Griz place 52 on Academic All-Big Sky Conference team
Feb. 1, 2013
The fact-checkers are hard at work, but it's possible that Griz defensive end Derek Crittenden became the first football player in NCAA history Friday to utter the words "I think it's going to be perfect" when discussing his recent decision to add a mathematics major to his current academic route of chemistry.
Then again, Crittenden, one of 52 Montana football, soccer, volleyball and cross country student-athletes on the 2012 Fall Academic All-Big Sky Conference team that was announced recently, has always been an overachiever when it comes to his scholastic pursuits.
"I don't like to say this, but I haven't received a B since the fourth grade," says Crittenden, who saw action in all 11 games and recorded 20 tackles for the Grizzlies last fall as a redshirt freshman.
"It actually started in the fifth grade, when I started seeing what I could do. Academics just became a way of separating myself from others."
He was also a junior philosopher, whose views on life fell into the camp of those espousing the idea of the precious present. "A lot of the things I do even today are based on a thought I had when I was younger. If I died tomorrow, would I be happy with what I accomplished today?"
That's one of the reasons Crittenden, of Whitefish, Mont., long a believer that he would one day go to medical school, the perfect outlet for anyone wired in such a Type-A way, is now moving toward organic chemistry.
"I was so stuck on the medical thing for so long that it was really hard for me to change, but I don't want to dedicate my life to a profession and work for 60 years and then retire and not be able to do anything with all that money.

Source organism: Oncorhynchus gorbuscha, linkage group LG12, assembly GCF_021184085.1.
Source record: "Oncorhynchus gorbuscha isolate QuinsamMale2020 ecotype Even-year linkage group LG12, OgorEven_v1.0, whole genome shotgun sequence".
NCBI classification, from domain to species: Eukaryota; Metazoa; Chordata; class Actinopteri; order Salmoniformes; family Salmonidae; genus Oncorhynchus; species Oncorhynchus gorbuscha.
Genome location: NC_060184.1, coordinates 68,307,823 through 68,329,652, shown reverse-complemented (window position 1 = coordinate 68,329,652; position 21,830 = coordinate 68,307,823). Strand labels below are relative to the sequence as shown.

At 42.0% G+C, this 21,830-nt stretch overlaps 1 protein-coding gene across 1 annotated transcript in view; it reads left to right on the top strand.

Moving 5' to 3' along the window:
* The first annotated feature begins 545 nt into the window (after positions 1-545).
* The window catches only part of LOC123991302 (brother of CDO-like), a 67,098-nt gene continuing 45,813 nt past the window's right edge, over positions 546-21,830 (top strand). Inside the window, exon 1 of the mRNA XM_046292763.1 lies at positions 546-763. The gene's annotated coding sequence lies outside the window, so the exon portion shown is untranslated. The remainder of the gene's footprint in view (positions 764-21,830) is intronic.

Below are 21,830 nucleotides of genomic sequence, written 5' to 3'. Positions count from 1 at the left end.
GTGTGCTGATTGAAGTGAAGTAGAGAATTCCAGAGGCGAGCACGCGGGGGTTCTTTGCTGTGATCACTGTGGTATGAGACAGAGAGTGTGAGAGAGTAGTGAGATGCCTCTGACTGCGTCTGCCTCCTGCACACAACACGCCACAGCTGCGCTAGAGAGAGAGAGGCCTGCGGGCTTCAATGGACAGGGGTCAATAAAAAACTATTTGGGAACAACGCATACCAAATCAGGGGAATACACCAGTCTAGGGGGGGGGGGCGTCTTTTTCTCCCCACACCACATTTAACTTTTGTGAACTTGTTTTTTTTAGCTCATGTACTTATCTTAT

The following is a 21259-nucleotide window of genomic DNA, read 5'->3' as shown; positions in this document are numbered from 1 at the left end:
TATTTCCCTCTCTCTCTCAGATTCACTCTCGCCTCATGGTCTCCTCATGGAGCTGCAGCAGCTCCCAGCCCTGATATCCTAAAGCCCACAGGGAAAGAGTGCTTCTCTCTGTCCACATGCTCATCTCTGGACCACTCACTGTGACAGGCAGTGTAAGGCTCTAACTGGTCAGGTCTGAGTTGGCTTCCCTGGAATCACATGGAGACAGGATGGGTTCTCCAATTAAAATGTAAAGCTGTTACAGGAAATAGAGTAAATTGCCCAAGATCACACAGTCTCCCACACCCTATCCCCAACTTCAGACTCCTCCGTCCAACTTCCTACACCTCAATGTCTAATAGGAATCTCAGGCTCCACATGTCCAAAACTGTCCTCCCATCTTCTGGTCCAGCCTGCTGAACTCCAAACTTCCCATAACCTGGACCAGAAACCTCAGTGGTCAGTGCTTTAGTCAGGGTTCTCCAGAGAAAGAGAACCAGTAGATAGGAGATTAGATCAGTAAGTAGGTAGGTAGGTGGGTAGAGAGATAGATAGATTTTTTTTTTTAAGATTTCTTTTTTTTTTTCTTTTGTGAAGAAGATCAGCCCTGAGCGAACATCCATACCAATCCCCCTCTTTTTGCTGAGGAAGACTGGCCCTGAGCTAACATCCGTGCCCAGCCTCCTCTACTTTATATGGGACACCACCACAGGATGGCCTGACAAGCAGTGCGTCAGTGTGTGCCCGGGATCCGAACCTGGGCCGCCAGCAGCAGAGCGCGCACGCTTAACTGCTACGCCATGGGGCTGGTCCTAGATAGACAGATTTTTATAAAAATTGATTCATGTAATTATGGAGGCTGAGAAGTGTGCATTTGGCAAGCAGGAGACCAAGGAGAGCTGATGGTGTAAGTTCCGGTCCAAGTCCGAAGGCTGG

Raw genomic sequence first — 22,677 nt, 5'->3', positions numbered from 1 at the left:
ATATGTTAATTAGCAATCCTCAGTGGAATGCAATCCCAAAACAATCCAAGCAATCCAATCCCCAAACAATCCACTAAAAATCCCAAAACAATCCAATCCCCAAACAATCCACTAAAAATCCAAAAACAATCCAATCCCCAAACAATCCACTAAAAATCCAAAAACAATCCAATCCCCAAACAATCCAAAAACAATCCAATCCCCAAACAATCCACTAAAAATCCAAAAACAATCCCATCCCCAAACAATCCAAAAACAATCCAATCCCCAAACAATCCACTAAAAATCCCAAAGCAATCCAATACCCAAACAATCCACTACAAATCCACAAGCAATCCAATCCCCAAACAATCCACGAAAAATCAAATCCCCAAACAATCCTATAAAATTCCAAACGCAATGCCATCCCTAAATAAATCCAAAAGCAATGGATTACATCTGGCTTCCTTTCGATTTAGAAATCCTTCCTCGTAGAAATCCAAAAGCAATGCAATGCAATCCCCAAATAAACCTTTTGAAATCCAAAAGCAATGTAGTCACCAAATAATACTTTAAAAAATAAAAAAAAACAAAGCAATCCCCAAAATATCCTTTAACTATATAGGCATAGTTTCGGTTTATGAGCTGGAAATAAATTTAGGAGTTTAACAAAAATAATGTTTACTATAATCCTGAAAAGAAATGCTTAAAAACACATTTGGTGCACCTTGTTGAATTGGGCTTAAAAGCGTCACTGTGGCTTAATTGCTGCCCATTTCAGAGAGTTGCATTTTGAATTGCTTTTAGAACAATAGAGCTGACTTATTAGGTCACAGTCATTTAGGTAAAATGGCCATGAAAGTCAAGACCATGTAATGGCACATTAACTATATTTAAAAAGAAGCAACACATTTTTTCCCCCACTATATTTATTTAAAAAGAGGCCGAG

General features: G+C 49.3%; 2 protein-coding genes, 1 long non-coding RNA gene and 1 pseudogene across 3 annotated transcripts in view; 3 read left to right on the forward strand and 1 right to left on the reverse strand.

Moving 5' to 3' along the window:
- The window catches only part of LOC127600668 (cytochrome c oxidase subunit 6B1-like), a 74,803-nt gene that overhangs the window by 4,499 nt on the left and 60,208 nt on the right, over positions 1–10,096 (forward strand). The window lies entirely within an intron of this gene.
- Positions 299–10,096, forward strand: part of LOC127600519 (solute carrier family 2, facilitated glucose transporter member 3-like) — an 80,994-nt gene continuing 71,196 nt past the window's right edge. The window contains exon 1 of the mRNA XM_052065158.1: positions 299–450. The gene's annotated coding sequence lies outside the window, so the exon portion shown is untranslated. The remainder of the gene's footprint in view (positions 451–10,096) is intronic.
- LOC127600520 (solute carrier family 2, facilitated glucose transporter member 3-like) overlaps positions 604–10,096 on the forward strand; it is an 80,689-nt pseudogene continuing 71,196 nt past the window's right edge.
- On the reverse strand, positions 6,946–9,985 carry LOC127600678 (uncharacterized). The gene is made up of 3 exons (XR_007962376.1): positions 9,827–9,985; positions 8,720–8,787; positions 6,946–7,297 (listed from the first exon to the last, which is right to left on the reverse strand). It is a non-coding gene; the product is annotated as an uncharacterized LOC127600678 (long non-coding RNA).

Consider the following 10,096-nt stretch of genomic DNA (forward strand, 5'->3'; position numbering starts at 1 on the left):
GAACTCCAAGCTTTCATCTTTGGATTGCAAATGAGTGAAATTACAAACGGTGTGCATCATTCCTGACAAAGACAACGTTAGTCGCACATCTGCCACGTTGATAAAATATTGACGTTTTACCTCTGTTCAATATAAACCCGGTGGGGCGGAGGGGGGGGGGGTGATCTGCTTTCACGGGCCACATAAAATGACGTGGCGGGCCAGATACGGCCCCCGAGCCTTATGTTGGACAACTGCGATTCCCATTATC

"I'm going to do something that I really like, but something that also allows me to enjoy life. If 10 or 15 years down the road I'm working in the summers and skiing all winter long, every single day, while living in a tent in the backcountry, that would be phenomenal."
It's just that it's hard for those of us who struggled with even high-school chemistry and entry-level college calculus to reconcile Crittenden's live-life-to-the-fullest mindset with what he's doing in the classroom. The two don't seem to be simpatico, and yet he has a 4.0 GPA while tackling the sciences.
"I've done all this work to maintain a high GPA, why wouldn't I try to keep it perfect?" he says, especially considering -- to Crittenden anyway -- that the work hardly feels burdensome. And that leads to another line for the fact-checkers.
"I can sit in the library and study organic chemistry for hours and never lose interest in it. When you're studying things you really like, the grade part of it just falls into place," he claims.
With all the talk about tough academic majors and perfect GPAs, it's easy to forget Crittenden is also a member of the Griz football team, something that in itself can at times feel like a full-time pursuit.
"You're always trying to ride that line and find your balance between school and football," he says. "Should I watch an hour of film, or should I study more calculus? You try to decide what really matters, and sometimes you just don't know, and it's stressful."
Then he adds the lament of so many student-athletes. "Take away any sort of social life and take away sleep, and it would be a lot easier to do both."
While Crittenden does not have time, when the clock is viewed in its 24-hour cycle, on his side, he does in the big picture. He was an early enrollee and is already in his fifth semester at Montana.